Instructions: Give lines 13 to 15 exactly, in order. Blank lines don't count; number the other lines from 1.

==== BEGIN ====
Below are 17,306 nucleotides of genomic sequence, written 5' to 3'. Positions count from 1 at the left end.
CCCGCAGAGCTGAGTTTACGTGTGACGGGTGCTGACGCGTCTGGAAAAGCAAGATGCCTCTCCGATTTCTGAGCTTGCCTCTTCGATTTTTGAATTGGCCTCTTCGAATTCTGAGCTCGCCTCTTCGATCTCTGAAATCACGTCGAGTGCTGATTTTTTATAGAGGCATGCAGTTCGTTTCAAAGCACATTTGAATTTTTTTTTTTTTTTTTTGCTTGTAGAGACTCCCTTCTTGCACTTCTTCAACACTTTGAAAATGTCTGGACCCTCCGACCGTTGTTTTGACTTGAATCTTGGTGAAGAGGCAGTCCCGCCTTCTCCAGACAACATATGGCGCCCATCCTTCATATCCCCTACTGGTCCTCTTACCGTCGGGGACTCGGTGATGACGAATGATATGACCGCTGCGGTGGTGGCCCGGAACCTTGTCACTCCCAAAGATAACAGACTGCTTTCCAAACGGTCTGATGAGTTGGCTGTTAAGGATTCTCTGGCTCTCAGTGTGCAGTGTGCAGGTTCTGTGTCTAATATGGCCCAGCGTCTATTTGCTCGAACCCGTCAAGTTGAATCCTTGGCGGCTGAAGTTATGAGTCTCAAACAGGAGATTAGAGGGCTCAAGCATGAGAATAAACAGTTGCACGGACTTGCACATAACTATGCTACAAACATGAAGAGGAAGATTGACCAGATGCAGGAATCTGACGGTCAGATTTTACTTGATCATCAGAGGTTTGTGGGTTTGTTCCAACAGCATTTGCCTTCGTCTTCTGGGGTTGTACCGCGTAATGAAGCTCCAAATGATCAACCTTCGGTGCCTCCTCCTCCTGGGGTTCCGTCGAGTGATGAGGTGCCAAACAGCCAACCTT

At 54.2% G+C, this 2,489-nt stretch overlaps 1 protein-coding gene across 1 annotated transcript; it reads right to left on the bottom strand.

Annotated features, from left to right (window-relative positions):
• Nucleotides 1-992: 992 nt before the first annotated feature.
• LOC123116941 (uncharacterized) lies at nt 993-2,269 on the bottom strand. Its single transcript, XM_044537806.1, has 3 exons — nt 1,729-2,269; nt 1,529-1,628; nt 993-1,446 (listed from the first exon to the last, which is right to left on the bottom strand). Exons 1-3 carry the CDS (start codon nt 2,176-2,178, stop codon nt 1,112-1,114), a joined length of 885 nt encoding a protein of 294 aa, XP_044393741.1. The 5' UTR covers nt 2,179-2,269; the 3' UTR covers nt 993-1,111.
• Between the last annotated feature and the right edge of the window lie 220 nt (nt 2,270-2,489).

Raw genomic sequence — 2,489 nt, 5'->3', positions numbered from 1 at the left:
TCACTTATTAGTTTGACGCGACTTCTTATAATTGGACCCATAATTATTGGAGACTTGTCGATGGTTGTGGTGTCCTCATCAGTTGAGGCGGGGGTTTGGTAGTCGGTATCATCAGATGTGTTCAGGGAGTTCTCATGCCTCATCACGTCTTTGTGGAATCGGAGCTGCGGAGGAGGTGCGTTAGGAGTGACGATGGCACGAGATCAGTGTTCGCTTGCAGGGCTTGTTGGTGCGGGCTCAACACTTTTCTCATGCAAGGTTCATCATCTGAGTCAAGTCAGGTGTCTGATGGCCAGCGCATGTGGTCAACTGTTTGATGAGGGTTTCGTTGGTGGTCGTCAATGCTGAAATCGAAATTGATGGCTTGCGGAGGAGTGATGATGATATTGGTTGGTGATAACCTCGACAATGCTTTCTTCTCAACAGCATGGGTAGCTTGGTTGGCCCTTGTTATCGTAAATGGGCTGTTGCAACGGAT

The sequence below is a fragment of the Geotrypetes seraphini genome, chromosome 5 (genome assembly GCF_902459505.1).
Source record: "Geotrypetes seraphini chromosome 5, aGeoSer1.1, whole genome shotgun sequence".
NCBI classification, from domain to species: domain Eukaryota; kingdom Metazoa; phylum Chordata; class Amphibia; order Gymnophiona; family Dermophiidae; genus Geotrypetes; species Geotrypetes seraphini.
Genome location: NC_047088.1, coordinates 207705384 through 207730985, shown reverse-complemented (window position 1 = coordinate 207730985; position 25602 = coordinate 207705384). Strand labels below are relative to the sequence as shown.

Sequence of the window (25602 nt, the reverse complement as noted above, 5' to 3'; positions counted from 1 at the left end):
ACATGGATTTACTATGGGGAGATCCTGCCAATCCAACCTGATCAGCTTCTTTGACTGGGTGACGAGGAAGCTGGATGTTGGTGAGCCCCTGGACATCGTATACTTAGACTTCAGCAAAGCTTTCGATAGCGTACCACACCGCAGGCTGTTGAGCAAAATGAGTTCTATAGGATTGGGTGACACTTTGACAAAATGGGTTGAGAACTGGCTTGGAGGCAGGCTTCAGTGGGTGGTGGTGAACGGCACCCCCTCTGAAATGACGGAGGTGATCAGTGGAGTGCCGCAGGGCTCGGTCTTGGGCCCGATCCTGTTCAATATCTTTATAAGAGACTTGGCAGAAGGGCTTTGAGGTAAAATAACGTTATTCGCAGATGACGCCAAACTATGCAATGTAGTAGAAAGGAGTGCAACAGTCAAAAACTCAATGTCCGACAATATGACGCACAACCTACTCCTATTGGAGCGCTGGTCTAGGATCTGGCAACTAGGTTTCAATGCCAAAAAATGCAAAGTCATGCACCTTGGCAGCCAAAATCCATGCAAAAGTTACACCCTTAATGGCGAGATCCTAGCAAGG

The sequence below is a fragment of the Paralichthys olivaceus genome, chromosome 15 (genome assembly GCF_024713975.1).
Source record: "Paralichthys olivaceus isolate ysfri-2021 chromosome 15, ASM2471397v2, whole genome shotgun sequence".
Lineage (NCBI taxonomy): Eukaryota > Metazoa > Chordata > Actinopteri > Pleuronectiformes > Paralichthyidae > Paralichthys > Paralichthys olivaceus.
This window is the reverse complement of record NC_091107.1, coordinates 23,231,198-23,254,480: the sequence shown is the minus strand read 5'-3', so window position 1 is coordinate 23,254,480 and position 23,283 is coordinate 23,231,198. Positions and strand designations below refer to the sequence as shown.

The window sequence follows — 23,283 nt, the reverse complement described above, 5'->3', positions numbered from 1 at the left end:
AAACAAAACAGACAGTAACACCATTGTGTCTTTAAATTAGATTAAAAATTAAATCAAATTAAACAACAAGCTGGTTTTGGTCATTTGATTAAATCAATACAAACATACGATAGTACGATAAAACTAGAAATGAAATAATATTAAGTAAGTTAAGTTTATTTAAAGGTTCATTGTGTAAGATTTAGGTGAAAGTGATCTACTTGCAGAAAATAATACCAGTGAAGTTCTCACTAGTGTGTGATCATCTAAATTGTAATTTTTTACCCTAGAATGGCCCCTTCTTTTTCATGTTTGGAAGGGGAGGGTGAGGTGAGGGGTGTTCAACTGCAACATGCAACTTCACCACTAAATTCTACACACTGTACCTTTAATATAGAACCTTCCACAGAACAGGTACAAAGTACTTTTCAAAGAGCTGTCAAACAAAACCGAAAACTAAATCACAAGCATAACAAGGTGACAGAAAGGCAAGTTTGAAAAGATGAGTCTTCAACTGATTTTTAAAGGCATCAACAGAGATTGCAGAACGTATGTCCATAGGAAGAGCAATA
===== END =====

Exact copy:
Genome location: NC_047088.1, coordinates 207705384 through 207730985, shown reverse-complemented (window position 1 = coordinate 207730985; position 25602 = coordinate 207705384). Strand labels below are relative to the sequence as shown.

Sequence of the window (25602 nt, the reverse complement as noted above, 5' to 3'; positions counted from 1 at the left end):
ACATGGATTTACTATGGGGAGATCCTGCCAATCCAACCTGATCAGCTTCTTTGACTGGGTGACGAGGAAGCTGGATGTTGGTGAGCCCCTGGACATCGTATACTTAGACTTCAGCAAAGCTTTCGATAGCGTACCACACCGCAGGCTGTTGAGCAAAATGAGTTCTATAGGATTGGGTGACACTTTGACAAAATGGGTTGAGAACTGGCTTGGAGGCAGGCTTCAGTGGGTGGTGGTGAACGGCACCCCCTCTGAAATGACGGAGGTGATCAGTGGAGTGCCGCAGGGCTCGGTCTTGGGCCCGATCCTGTTCAATATCTTTATAAGAGACTTGGCAGAAGGGCTTTGAGGTAAAATAACGTTATTCGCAGATGACGCCAAACTATGCAATGTAGTAGAAAGGAGTGCAACAGTCAAAAACTCAATGTCCGACAATATGACGCACAACCTACTCCTATTGGAGCGCTGGTCTAGGATCTGGCAACTAGGTTTCAATGCCAAAAAATGCAAAGTCATGCACCTTGGCAGCCAAAATCCATGCAAAAGTTACACCCTTAATGGCGAGATCCTAGCAAGG